NEWS
September 20, 1989 | By Ken Tucker, Inquirer TV Critic
Tonight's television premieres may vary in quality, but at least they offer diversity. Peaceable Kingdom (Channel 10, 8 p.m.) is a family drama about a zookeeper; The Young Riders (Channel 6, 8:30 p.m.) chronicles the lives of a group of Pony Express riders, and The Nutt House (Channel 3, 9 p.m.) is a wacky sitcom devised by Mel Brooks. From its title on down, Peaceable Kingdom would seem like a real snooze- athon. After all, what could be more lulling than watching Lindsay Wagner presiding over lots of furry animals during the 8 p.m. family hour?
NEWS
October 9, 1999
If the Philadelphia Museum of Art wants to beef up attendance for the two fine special exhibitions opening tomorrow, here's a suggestion: Ask Mayor Rendell to denounce them. Guaranteed, there will be lines all the way back to City Hall. Just like those outside the Brooklyn Art Museum ever since New York Mayor Giuliani blasted a special exhibition there because he considers one of the paintings blasphemous. True, it's tough to find a religious icon in "Worldly Goods: The Arts of Early Pennsylvania" or in "The Kingdoms of Edward Hicks," but the many versions of Hicks' masterpiece, "Peaceable Kingdom," are as close as you're going to get to a Quaker icon (if that isn't a contradiction in terms)
ENTERTAINMENT
March 29, 1998 | By Edward J. Sozanski, INQUIRER ART CRITIC
Last year, the James A. Michener Art Museum in Doylestown enhanced its collection considerably when it acquired a portrait of Edward Hicks of Newtown, Bucks County, one of last century's most prominent self-taught painters. Hicks (1780-1849), a sign painter and leader in the Newtown Friends Meeting, is best known for the many paintings he made on the biblical theme of the Peaceable Kingdom. The newly acquired portrait, purchased from a New York dealer for $110,000, is one of three likenesses of Hicks painted by his younger cousin, Thomas Hicks (1823-90)
1 | 2 | 3 | 4 | 5 | Next »
ARTICLES BY DATE
NEWS
June 24, 2013
By Neil Greenberg Welcome to my idyllic corner of the world, Cheltenham Township. What a cornucopia of affable diversity. We have all the requisite ethnic and religious groups, immigrants from everywhere, and all the possible family structures: traditional marriages, divorces and remarriages, single parents, two-mommy and two-daddy households - I mean everything. And it all works out pretty well. On the rare occasions when we need the police, they're here in two minutes. Ten years ago, when my son Griffin was at Cheltenham High and my daughter Julia was in second grade at Myers Elementary, I wrote about their contrasting social experiences in an Inquirer op-ed.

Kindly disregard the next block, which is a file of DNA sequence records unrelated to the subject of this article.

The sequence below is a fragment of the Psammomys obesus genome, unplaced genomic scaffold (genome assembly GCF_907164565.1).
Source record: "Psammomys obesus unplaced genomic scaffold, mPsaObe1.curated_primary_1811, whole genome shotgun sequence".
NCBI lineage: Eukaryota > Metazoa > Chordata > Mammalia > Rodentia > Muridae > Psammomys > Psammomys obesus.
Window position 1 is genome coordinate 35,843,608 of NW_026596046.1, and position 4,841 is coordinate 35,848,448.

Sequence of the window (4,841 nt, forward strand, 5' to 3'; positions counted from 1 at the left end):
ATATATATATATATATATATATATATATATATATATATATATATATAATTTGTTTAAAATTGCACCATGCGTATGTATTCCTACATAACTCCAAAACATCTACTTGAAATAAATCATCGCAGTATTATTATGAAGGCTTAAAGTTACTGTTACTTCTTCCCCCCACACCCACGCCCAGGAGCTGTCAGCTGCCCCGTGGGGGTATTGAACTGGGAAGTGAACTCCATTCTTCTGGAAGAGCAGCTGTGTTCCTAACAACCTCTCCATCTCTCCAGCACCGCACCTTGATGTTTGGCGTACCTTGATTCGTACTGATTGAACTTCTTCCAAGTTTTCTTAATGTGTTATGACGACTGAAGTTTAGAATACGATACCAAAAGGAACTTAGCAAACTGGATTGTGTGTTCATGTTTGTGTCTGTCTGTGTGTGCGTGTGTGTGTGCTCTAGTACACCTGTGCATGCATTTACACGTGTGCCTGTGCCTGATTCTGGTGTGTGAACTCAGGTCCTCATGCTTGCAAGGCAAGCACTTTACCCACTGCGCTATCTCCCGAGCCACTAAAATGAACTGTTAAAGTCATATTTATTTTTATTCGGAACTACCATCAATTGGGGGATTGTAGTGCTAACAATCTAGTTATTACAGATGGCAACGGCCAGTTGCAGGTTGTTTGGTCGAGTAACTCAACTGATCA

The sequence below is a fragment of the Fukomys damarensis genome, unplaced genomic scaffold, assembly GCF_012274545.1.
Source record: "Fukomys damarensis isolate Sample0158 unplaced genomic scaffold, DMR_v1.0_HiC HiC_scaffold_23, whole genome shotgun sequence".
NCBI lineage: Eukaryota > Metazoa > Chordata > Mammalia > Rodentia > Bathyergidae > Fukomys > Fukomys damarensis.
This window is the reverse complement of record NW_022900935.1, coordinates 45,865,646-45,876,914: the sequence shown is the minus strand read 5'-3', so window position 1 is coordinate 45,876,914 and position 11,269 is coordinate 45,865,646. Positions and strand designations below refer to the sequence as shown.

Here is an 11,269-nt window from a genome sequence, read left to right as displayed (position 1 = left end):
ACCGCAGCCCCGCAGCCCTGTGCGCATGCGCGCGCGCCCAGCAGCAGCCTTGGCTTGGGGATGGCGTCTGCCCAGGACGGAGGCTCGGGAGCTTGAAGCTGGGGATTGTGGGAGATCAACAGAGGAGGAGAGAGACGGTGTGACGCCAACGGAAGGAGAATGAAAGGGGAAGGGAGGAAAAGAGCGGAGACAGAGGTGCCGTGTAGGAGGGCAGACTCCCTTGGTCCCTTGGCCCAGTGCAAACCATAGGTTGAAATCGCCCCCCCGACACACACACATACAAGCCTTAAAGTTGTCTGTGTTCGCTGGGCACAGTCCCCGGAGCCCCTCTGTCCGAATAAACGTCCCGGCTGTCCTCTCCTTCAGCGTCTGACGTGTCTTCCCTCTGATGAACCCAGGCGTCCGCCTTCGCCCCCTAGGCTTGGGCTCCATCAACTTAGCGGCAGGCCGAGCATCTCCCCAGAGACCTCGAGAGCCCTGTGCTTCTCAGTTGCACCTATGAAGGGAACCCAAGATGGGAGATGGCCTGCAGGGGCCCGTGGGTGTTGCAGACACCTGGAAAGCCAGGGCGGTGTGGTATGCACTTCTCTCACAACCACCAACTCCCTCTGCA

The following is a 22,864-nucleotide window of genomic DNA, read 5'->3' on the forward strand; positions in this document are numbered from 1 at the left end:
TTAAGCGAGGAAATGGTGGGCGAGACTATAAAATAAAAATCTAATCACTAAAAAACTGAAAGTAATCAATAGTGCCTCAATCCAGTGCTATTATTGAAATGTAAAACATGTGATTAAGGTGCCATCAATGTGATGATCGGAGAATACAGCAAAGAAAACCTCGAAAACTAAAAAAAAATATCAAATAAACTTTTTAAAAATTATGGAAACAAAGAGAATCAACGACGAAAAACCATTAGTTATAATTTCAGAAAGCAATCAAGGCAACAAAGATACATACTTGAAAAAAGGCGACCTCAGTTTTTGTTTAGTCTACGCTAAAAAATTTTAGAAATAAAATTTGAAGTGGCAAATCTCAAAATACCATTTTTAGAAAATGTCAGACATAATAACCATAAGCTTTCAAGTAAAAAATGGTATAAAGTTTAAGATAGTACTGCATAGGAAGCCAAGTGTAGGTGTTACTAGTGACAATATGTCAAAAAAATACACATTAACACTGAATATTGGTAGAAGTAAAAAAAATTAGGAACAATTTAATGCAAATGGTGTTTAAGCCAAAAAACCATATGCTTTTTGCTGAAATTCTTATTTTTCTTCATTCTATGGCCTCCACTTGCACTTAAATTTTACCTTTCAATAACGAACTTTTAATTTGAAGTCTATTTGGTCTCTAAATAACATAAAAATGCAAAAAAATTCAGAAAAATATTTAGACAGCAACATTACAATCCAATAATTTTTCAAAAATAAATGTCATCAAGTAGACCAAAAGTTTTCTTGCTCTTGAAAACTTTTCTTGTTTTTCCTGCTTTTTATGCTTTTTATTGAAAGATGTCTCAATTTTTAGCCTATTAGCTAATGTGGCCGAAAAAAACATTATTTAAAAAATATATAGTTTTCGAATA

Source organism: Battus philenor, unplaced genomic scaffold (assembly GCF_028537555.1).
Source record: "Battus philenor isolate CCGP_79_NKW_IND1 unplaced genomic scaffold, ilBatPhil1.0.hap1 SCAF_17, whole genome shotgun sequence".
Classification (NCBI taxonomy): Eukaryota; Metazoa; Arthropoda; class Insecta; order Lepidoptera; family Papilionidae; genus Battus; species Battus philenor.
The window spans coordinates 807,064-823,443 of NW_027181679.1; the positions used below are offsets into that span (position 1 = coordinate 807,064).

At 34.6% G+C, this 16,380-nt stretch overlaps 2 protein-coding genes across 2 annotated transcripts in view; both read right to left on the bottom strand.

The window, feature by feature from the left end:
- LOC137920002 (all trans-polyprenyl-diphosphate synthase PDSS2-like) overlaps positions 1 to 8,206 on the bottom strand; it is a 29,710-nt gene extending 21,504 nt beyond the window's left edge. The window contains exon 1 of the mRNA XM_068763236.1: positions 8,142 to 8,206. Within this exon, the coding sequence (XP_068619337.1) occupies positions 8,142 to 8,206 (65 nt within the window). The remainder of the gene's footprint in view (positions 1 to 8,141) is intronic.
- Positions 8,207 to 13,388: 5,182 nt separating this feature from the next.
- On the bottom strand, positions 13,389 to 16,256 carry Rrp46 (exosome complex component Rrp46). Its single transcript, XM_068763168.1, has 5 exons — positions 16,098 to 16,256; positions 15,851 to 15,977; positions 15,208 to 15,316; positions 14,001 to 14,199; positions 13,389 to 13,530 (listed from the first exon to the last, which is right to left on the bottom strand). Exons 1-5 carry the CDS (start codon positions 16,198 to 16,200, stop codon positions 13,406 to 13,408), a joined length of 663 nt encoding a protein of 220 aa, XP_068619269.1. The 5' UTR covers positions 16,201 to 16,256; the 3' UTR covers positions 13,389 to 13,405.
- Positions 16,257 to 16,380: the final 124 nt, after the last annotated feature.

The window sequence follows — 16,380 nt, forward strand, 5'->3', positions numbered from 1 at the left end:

NEWS
April 21, 2013 | By Clark DeLeon
To hear John Connors tell the story, he just sort of got involved with saving Penn Treaty Park when he wore a younger man's clothes. He doesn't even know if the legend - William Penn made nice here with the original Philadelphians - actually happened in 1682 under a big elm tree on a bendy curve along the Delaware River. The famous treaty was more of a handshake, a pledge of goodwill and peaceful intentions between the recently arrived Englishman and the native Lenni Lenape whose ancestors had dwelled in these parts since 2500 B.C. Almost a century later, Voltaire described this unique understanding as "the only treaty never sworn to and never broken.
NEWS
October 11, 2011 | BY DAN GERINGER, geringd@phillynews.com 215-854-5961
NOW in its sixth nonviolent day outside City Hall, Occupy Philadelphia's tent village of hundreds who hope to cure society's ills has a steady flow of donated food, clothing and shelter - and seems to be settling in for the holidays. "We're 100 percent velvet, meaning peaceful," said Steve Ross of West Kensington, one of Occupy Philadelphia's many gentle, gung-ho organizers, who gave this reporter a tour of the sprawling settlement on Dilworth Plaza yesterday. "This dude lives in a tree," Ross said, stopping by a maple with a sleeping bag, a backpack, a supply hammock and an "Occupy the Trees" poster hanging from its branches.
NEWS
May 3, 2011 | By Cheryl Hall, Dallas Morning News